And, I will often fish the Zug Bug on a tandem rig with the Peacock Backed Wooly Bugger shown above, a duo that has served me well for many years particularly on the Ausable and Saranac river systems.

Holy Grail

This fly goes by many names, the triple threat, the trifecta, and in the Orvis Fly Tying handbook there is the Holy Grail.  It can be tied with tan, black or olive dubbing… usually I use rabbit.  The pearl flash and peacock shell-back give the fly a nice iridescence, while the soft hackle behind the bead gives the fly a nice undulating, swimming motion. You can use a curved hook as shown above, or a traditional straight shank. Both styles are effective.  It’s several flies in one, and it’s a real crowd-pleaser at that.

Black Stonefly

Stoneflies are often around in the Adirondacks when nothing else is hatching… whether they be black or golden stones large trout often cannot resist this meal offering. Naturally, the all-purpose effectiveness of the black stonefly cannot be understated.  I prefer these patterns with a pearl flashback tied in under the wing, but that’s just my opinion.  Thin copper or amber ribbing is crucial though.

Simplified 20-incher

Last but not least, there’s this pattern — the 20 incher.  I’ve tied many variations of this Prince on steroids and I’ve found that a few modifications will increase tying efficiency without sacrificing effectiveness.  Firstly, there is no shell-back to this fly. Second, I like to tie in some dark hares ear dubbing toward the bead end of the fly, with ample soft hackle at the collar.  Fished in a tandem rig with a Tic-Tac, it’s a fantastic offering in your favorite boulder strewn section of pocket water.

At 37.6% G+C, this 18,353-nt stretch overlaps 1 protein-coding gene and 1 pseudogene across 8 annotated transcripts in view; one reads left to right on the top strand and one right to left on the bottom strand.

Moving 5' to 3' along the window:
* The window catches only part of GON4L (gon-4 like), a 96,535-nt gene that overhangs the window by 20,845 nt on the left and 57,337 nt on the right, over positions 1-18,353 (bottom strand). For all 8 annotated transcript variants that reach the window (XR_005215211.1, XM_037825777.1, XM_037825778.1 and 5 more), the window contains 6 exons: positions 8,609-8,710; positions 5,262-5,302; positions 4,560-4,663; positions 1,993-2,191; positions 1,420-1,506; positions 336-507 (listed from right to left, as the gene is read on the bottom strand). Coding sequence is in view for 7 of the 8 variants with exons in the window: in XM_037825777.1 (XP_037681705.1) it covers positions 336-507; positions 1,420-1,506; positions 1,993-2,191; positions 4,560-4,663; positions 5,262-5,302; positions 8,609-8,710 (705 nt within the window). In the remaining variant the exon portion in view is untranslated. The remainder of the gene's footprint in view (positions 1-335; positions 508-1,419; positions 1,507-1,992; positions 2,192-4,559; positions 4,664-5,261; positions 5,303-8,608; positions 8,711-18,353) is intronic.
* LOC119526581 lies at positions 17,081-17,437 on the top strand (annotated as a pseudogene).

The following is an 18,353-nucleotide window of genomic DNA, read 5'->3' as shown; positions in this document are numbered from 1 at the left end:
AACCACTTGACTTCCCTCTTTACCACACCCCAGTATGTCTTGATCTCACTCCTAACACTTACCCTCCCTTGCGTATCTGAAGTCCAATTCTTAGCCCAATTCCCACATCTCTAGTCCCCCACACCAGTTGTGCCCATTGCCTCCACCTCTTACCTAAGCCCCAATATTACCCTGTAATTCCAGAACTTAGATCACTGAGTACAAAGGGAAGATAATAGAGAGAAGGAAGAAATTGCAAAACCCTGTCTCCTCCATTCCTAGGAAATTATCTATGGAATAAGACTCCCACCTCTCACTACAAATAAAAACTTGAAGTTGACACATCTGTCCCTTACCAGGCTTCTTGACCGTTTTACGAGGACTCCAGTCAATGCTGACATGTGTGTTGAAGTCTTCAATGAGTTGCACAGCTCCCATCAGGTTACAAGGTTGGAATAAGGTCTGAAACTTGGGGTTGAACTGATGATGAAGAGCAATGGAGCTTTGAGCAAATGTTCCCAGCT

So if you plan to fish the Adirondacks this year, have some of these patterns stocked and ready in your boxes. That’s all for this week folks, next week I’ll unveil my favorite “classic” patterns for the Adirondack Rivers of northern New York.

In the mean time, you can check out the Adirondack Hatch Chart and see what’s missing from your fly box… Spring is just around the corner!

Tight Lines!

Read more
0

Video: Ice Fishing NYS 2011 Crappie Derby

Read more
0

Video: Ice Fishing at Long Pond, NY

Read more
1